The redemption movie (1) – Olmi’s classic

..not Bladerunner

Think of Gladiator – not in the arena, but the thoughts of home, the door in the wall, the reunion with family – or, for 70’s children, The Singing Ringing Tree. No obvious connection perhaps, but they both provide the authentic other worldly numinous feeling that is so hard to achieve on film. Edward Scissorhands nearly manages it, but the classic exposition, in The Knife’s opinion, is Paris, in Ermanno Olmi’s 1988 masterpiece, The Legend of the Holy Drinker.

Paris is a ghostly world in muted colours, bustling and noisy, yet eerily disconnected. The drinker is a man with a past – the flashbacks seem part of a stranger’s life, not his. There is a sense of foreboding, leavened by his attempts to do a good deed in his flawed existence.

Rutger Hauer is an actor who effortlessly knocks out straight to DVD rubbish, yet can deliver a startling and moving performance with equal facility. The cast is multinational, which further removes the viewer from the sense that Paris is a nearby familiar modern French city, and  is more akin to the ghostly, empty Bruges  of Die Tote Stadt, seen in the somewhat mixed opera/pop video movie Aria.  This in turn was influenced by the wonderful symbolist novel  Bruges-la-Mort by Georges Rodenbach.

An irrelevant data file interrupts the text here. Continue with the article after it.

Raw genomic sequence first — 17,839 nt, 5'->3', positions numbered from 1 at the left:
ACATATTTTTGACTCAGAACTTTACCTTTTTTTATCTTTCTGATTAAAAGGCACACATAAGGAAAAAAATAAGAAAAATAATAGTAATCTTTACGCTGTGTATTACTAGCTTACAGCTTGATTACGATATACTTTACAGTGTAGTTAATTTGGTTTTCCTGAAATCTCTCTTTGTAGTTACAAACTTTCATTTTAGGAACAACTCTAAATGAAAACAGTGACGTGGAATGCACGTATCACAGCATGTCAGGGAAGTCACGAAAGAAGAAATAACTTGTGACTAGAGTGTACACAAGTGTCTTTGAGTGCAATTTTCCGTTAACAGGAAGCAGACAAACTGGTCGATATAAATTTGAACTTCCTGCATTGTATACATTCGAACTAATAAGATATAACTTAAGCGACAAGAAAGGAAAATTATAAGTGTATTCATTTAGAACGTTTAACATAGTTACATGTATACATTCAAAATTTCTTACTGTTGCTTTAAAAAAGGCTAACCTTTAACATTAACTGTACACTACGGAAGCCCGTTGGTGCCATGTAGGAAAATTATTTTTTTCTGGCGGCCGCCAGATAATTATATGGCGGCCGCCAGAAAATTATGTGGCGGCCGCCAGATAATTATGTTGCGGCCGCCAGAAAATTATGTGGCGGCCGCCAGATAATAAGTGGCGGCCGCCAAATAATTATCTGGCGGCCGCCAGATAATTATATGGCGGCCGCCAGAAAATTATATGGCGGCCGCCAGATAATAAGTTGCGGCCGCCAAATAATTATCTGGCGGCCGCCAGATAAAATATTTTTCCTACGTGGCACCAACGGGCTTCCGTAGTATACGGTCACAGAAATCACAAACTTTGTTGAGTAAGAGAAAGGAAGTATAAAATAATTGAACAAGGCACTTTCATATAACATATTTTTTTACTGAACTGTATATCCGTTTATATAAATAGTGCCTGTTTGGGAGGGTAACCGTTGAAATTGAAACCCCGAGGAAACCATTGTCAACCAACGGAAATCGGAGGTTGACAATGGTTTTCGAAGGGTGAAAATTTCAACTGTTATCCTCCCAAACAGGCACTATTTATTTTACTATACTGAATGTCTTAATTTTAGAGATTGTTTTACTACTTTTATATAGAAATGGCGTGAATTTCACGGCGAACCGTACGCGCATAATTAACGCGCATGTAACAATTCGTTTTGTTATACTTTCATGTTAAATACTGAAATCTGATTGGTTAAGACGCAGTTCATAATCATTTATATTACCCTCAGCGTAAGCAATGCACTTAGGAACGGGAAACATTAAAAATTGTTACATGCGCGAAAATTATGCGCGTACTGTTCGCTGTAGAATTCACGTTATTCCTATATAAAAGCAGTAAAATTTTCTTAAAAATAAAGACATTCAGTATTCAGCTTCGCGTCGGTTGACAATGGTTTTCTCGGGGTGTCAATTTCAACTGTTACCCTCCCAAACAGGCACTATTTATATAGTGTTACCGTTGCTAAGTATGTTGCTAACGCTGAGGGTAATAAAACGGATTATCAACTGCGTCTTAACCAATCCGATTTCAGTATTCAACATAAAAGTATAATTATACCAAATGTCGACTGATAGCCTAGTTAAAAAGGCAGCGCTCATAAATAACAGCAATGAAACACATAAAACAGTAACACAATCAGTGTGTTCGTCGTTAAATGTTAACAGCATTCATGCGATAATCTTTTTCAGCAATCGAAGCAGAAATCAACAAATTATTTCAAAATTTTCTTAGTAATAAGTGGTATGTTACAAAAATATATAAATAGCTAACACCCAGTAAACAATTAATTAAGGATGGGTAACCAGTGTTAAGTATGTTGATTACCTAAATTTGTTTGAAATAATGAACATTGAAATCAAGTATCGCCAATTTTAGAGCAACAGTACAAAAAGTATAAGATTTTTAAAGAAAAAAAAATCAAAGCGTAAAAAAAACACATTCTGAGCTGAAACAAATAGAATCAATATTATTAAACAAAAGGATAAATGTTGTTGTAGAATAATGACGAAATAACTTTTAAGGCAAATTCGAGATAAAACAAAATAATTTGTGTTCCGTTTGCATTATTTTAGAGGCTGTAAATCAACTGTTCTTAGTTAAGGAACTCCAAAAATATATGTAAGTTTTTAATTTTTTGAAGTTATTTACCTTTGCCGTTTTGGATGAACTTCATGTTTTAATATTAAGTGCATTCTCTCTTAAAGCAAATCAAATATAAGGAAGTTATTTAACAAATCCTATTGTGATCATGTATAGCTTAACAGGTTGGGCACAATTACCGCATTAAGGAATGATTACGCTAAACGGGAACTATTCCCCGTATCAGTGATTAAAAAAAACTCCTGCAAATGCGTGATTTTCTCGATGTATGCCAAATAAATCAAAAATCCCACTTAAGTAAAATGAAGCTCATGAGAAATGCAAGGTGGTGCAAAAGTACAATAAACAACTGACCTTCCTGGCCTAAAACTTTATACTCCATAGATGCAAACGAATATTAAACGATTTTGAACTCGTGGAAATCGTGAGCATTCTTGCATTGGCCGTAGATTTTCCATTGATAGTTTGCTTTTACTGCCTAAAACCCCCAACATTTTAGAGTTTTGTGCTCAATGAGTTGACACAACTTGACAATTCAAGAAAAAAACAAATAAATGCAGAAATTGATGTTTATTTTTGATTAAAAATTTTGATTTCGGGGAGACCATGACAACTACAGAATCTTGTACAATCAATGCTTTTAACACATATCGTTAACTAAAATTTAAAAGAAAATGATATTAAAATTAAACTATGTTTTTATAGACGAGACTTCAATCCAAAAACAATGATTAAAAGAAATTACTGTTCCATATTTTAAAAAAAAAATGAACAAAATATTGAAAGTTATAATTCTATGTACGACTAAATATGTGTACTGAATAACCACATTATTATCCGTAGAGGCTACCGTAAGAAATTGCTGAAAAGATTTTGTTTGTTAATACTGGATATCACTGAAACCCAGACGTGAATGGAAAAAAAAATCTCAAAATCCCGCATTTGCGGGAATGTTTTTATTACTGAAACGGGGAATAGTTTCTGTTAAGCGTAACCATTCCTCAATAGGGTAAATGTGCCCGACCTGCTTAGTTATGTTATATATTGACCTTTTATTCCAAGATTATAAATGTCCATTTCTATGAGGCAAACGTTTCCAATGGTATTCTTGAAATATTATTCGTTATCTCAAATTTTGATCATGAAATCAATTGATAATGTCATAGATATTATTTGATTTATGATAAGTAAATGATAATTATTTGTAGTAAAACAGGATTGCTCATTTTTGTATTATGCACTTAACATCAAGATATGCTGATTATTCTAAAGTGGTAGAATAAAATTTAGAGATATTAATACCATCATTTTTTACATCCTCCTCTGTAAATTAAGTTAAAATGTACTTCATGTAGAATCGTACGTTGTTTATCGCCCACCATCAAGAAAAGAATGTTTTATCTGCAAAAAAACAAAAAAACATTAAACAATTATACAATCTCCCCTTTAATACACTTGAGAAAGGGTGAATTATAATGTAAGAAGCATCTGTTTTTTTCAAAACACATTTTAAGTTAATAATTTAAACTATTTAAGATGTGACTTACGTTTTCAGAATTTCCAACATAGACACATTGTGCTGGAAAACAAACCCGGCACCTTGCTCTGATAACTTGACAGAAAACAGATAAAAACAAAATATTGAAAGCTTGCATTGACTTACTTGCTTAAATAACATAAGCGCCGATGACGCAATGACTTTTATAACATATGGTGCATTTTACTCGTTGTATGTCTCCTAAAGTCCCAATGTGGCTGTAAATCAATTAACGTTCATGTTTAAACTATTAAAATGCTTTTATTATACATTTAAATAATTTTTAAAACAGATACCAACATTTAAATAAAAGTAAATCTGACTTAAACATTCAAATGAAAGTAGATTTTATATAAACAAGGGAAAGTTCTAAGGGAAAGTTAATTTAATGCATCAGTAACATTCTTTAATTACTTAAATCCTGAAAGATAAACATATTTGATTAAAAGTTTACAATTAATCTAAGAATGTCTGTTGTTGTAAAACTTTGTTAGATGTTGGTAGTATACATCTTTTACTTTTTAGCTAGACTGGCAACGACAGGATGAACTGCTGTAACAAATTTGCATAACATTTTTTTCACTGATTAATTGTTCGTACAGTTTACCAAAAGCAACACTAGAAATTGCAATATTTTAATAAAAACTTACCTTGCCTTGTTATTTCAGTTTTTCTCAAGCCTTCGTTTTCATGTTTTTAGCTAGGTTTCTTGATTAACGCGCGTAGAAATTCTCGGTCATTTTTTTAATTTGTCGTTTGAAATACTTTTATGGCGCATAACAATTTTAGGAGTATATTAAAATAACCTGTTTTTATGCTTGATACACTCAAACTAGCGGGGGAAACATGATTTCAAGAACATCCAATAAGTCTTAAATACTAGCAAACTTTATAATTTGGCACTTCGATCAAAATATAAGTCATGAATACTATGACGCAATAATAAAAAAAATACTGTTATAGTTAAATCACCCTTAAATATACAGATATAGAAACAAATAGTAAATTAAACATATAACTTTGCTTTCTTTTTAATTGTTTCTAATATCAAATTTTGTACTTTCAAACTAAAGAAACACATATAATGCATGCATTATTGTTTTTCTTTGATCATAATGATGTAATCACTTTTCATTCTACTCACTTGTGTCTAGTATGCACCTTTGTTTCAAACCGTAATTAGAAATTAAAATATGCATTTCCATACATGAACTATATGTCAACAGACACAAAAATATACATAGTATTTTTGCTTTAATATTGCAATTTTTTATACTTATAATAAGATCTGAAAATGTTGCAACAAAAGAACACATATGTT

Psychiatrists refer to  depersonalisation as:  “.. a change in an individual’s self-awareness, such that they feel detached from their own experience, with the self, the body and mind seeming alien”, and the related derealisation as:  “..a change in an individual’s experience of the environment, where the world around him/her feels unreal and unfamiliar..”

Who has not felt this way, and perhaps treasured the weird dream-like state that it can engender, if only briefly? Olmi and Hauer’s triumph is to deliver, fully-formed, its cinematic manifestation, with a deeply moving coda.

The film is hard to get though. I have an old VHS copy, but it is out there on DVD. Critically acclaimed 22 years ago, it disappeared from view after winning the Golden Lion at the Venice Film Festival. The fine book by Joseph Roth (author of the brilliant Radetzky March, one for another post), on which it is based,  is no match for the film, which, as it draws to a close,  brilliantly portrays the redemptive urge that is part of our human condition.

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